- Only use tap water for drinking, food preparation and hygiene – no outside water use.
- Reminder to turn off your irrigation systems and don’t wash your car.
Indigenous and Human rights advocate Tina Ngata has shared this video and a link for where you can donate to the coastal towns of Tokomaru, Waipiro and Matakaoa to be able to secure life-saving communications and power solutions.
Link here to donate and TIna's video below -
Women's Refuge has sent out an update as they continue to work hard to ensure that refuges in affected areas are operating to the best of their ability in challenging circumstances, despite many refuge staff members facing damaging storm impacts themselves.
"Our knowledge of what so often follows a natural disaster of this kind means that we also fear that many more women and children will potentially reach out for our services.
All of us, including refuges and their staff, will face immense challenges in the coming months as restoring communities is not a simple task. We will continue to meet those challenges – the women, children and families are our absolute priority and demand nothing less of us."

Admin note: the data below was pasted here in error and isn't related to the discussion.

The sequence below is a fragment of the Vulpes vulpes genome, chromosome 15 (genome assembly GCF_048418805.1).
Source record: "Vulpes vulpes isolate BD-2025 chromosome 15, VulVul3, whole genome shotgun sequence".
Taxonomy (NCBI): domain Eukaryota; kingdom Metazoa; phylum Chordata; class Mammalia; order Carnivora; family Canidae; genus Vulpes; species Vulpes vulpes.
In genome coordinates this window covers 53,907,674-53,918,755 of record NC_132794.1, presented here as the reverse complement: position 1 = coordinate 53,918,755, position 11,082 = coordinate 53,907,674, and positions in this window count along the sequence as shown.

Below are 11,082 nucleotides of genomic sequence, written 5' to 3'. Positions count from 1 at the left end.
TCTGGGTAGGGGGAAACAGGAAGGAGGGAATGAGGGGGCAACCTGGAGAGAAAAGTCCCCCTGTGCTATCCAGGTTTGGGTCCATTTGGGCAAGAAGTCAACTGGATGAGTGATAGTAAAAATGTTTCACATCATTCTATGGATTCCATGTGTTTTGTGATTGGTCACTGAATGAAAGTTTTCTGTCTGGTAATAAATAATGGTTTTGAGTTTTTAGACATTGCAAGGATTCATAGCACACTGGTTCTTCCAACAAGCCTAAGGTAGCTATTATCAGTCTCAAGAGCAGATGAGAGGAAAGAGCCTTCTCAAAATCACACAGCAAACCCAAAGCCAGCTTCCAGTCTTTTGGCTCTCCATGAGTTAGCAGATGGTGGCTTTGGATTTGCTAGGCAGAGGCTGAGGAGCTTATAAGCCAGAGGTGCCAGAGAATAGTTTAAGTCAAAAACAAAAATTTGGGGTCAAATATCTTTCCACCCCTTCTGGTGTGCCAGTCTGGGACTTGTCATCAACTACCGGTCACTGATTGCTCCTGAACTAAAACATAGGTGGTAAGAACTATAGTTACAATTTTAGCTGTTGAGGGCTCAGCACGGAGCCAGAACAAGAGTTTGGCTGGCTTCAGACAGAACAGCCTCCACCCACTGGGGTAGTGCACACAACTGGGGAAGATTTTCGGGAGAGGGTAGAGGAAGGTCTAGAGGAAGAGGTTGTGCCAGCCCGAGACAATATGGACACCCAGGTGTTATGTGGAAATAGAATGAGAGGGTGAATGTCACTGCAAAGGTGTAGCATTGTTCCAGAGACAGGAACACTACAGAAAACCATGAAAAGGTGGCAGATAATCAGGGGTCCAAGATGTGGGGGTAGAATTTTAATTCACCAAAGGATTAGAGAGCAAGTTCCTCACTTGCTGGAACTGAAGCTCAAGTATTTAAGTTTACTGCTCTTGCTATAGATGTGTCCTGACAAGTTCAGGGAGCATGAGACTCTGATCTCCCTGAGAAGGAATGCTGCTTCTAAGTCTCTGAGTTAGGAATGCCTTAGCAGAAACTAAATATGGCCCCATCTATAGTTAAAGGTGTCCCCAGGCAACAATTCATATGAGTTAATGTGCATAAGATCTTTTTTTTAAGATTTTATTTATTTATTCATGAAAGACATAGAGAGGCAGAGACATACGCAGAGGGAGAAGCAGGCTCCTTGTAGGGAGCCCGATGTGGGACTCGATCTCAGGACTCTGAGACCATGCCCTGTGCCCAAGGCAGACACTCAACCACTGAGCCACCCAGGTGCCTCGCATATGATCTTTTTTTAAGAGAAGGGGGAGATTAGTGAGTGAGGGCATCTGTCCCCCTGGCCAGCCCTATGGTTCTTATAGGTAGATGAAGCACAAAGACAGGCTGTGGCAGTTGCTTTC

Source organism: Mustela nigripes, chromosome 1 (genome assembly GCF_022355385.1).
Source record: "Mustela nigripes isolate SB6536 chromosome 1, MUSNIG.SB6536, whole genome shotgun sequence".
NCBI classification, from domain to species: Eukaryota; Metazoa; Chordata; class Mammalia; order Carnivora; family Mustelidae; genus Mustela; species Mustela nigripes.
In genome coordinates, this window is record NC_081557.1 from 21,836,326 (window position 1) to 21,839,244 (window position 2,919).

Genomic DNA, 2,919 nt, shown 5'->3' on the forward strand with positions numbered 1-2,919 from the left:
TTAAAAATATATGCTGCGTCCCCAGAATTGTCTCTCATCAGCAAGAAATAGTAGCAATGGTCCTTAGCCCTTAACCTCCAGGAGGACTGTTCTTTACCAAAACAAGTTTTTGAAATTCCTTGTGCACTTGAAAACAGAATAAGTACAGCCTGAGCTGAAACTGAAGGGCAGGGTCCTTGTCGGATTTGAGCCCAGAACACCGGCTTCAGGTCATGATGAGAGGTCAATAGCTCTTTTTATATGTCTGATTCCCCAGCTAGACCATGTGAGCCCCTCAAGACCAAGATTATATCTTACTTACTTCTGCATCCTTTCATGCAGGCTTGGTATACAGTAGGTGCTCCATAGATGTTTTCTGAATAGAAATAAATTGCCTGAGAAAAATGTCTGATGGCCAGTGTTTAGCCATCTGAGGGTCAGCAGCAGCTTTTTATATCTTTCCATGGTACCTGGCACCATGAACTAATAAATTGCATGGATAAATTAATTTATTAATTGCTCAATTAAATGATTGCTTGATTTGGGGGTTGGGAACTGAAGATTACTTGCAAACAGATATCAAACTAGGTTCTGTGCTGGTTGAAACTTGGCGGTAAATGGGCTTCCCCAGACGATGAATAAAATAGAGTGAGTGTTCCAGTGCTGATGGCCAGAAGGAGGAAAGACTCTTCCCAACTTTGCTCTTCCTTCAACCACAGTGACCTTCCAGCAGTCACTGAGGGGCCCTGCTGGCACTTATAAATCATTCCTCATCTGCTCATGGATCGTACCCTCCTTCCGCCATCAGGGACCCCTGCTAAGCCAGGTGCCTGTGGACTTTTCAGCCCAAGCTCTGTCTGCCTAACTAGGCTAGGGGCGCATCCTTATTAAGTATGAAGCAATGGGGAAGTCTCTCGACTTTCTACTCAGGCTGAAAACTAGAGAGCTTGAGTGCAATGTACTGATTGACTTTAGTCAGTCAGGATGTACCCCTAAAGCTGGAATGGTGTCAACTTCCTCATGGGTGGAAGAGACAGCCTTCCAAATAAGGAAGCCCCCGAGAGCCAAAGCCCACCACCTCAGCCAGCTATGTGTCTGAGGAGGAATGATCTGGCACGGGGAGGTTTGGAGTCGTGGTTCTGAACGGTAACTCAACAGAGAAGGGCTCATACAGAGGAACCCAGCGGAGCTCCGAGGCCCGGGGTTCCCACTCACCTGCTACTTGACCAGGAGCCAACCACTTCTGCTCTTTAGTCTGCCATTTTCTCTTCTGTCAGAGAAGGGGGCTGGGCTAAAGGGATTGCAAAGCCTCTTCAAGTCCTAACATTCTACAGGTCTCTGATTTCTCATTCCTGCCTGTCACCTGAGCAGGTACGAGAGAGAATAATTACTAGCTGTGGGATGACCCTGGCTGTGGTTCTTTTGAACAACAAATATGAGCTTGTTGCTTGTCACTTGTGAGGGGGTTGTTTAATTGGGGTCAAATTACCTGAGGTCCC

If you would like to make a one off donation to the Women's Refuge click here
National Emergency Management Agency advice:
- Put safety first. Don't take any chances. Act quickly if you see rising water. Floods and flash floods can happen quickly. If you see rising water do not wait for official warnings. Head for higher ground and stay away from floodwater.
- Stay at home if it is safe to do so. But have an evacuation plan in case your home becomes unsafe to stay in.
- If you have evacuated, please stay where you are until you are given the all-clear to go home.
- People should stay up to date with the forecasts from MetService and continue to follow the advice of Civil Defence and emergency services.
- Do not try to walk, play, swim, or drive in floodwater: even water just 15 centimetres deep can sweep you off your feet, and half a metre of water will carry away most vehicles. Flood water is often contaminated and can make you sick.
Video footage thanks to Julie Ferguson & Lie Tu'imoala
Public Interest Journalism funded by NZ on Air